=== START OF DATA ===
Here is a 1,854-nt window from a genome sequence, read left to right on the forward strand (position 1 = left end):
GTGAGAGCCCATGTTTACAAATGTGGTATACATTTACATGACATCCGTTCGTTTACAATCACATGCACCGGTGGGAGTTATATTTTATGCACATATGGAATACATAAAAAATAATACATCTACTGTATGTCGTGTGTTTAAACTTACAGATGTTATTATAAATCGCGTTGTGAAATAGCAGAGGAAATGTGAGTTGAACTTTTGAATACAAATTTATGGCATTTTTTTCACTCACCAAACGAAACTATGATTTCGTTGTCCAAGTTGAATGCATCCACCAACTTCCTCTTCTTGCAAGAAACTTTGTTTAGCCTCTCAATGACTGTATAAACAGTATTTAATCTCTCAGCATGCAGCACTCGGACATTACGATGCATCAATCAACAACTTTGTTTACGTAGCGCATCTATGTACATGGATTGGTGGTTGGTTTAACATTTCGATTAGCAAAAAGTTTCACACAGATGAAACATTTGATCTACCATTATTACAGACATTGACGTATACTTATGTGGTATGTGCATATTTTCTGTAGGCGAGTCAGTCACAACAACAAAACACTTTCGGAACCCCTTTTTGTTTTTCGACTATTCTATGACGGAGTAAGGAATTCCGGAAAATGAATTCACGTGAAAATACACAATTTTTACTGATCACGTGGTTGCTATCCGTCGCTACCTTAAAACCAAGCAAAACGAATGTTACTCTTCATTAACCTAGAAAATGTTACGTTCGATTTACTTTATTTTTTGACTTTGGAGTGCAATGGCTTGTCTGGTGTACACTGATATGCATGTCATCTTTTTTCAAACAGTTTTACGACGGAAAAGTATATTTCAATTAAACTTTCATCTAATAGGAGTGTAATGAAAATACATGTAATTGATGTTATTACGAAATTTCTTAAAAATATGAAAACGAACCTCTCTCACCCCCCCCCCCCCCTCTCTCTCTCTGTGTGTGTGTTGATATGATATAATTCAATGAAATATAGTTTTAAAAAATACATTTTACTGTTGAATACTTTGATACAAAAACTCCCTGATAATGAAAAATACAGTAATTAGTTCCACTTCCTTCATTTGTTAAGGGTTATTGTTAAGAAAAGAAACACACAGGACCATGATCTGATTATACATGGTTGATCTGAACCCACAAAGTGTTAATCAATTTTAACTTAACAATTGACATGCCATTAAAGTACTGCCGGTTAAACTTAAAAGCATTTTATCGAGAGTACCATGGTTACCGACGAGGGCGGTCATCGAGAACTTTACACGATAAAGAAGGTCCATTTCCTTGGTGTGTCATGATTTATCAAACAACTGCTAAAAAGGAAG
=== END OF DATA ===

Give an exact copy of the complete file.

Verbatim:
Here is a 1,854-nt window from a genome sequence, read left to right on the forward strand (position 1 = left end):
GTGAGAGCCCATGTTTACAAATGTGGTATACATTTACATGACATCCGTTCGTTTACAATCACATGCACCGGTGGGAGTTATATTTTATGCACATATGGAATACATAAAAAATAATACATCTACTGTATGTCGTGTGTTTAAACTTACAGATGTTATTATAAATCGCGTTGTGAAATAGCAGAGGAAATGTGAGTTGAACTTTTGAATACAAATTTATGGCATTTTTTTCACTCACCAAACGAAACTATGATTTCGTTGTCCAAGTTGAATGCATCCACCAACTTCCTCTTCTTGCAAGAAACTTTGTTTAGCCTCTCAATGACTGTATAAACAGTATTTAATCTCTCAGCATGCAGCACTCGGACATTACGATGCATCAATCAACAACTTTGTTTACGTAGCGCATCTATGTACATGGATTGGTGGTTGGTTTAACATTTCGATTAGCAAAAAGTTTCACACAGATGAAACATTTGATCTACCATTATTACAGACATTGACGTATACTTATGTGGTATGTGCATATTTTCTGTAGGCGAGTCAGTCACAACAACAAAACACTTTCGGAACCCCTTTTTGTTTTTCGACTATTCTATGACGGAGTAAGGAATTCCGGAAAATGAATTCACGTGAAAATACACAATTTTTACTGATCACGTGGTTGCTATCCGTCGCTACCTTAAAACCAAGCAAAACGAATGTTACTCTTCATTAACCTAGAAAATGTTACGTTCGATTTACTTTATTTTTTGACTTTGGAGTGCAATGGCTTGTCTGGTGTACACTGATATGCATGTCATCTTTTTTCAAACAGTTTTACGACGGAAAAGTATATTTCAATTAAACTTTCATCTAATAGGAGTGTAATGAAAATACATGTAATTGATGTTATTACGAAATTTCTTAAAAATATGAAAACGAACCTCTCTCACCCCCCCCCCCCCCTCTCTCTCTCTGTGTGTGTGTTGATATGATATAATTCAATGAAATATAGTTTTAAAAAATACATTTTACTGTTGAATACTTTGATACAAAAACTCCCTGATAATGAAAAATACAGTAATTAGTTCCACTTCCTTCATTTGTTAAGGGTTATTGTTAAGAAAAGAAACACACAGGACCATGATCTGATTATACATGGTTGATCTGAACCCACAAAGTGTTAATCAATTTTAACTTAACAATTGACATGCCATTAAAGTACTGCCGGTTAAACTTAAAAGCATTTTATCGAGAGTACCATGGTTACCGACGAGGGCGGTCATCGAGAACTTTACACGATAAAGAAGGTCCATTTCCTTGGTGTGTCATGATTTATCAAACAACTGCTAAAAAGGAAG